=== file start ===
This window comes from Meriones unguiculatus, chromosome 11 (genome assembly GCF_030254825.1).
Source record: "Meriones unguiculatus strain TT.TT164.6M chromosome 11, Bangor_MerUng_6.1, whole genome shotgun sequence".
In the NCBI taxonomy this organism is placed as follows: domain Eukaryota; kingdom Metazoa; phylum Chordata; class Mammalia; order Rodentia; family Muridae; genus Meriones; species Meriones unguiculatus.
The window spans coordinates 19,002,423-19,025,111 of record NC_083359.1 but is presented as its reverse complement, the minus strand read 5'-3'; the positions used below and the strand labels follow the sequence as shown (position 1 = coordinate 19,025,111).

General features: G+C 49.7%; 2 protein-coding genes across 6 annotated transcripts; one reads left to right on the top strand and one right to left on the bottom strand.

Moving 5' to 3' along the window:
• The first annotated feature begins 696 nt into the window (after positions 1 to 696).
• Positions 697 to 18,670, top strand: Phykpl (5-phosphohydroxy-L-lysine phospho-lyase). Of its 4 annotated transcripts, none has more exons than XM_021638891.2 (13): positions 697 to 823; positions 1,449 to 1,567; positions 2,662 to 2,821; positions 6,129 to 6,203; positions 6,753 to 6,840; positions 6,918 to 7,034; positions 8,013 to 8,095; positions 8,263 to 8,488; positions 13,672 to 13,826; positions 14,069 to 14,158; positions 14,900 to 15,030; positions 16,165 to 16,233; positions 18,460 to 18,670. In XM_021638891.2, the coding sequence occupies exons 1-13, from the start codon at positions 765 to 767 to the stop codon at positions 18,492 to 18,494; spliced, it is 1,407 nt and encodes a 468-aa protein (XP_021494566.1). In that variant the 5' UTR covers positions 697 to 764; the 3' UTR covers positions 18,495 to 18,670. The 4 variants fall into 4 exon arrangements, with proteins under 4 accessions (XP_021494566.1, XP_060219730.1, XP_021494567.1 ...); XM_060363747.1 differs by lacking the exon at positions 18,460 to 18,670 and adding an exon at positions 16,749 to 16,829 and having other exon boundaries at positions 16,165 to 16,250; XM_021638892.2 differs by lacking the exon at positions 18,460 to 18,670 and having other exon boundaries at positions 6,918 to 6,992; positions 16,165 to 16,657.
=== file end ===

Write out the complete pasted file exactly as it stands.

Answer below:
This window comes from Meriones unguiculatus, chromosome 11 (genome assembly GCF_030254825.1).
Source record: "Meriones unguiculatus strain TT.TT164.6M chromosome 11, Bangor_MerUng_6.1, whole genome shotgun sequence".
In the NCBI taxonomy this organism is placed as follows: domain Eukaryota; kingdom Metazoa; phylum Chordata; class Mammalia; order Rodentia; family Muridae; genus Meriones; species Meriones unguiculatus.
The window spans coordinates 19,002,423-19,025,111 of record NC_083359.1 but is presented as its reverse complement, the minus strand read 5'-3'; the positions used below and the strand labels follow the sequence as shown (position 1 = coordinate 19,025,111).

General features: G+C 49.7%; 2 protein-coding genes across 6 annotated transcripts; one reads left to right on the top strand and one right to left on the bottom strand.

Moving 5' to 3' along the window:
• The first annotated feature begins 696 nt into the window (after positions 1 to 696).
• Positions 697 to 18,670, top strand: Phykpl (5-phosphohydroxy-L-lysine phospho-lyase). Of its 4 annotated transcripts, none has more exons than XM_021638891.2 (13): positions 697 to 823; positions 1,449 to 1,567; positions 2,662 to 2,821; positions 6,129 to 6,203; positions 6,753 to 6,840; positions 6,918 to 7,034; positions 8,013 to 8,095; positions 8,263 to 8,488; positions 13,672 to 13,826; positions 14,069 to 14,158; positions 14,900 to 15,030; positions 16,165 to 16,233; positions 18,460 to 18,670. In XM_021638891.2, the coding sequence occupies exons 1-13, from the start codon at positions 765 to 767 to the stop codon at positions 18,492 to 18,494; spliced, it is 1,407 nt and encodes a 468-aa protein (XP_021494566.1). In that variant the 5' UTR covers positions 697 to 764; the 3' UTR covers positions 18,495 to 18,670. The 4 variants fall into 4 exon arrangements, with proteins under 4 accessions (XP_021494566.1, XP_060219730.1, XP_021494567.1 ...); XM_060363747.1 differs by lacking the exon at positions 18,460 to 18,670 and adding an exon at positions 16,749 to 16,829 and having other exon boundaries at positions 16,165 to 16,250; XM_021638892.2 differs by lacking the exon at positions 18,460 to 18,670 and having other exon boundaries at positions 6,918 to 6,992; positions 16,165 to 16,657.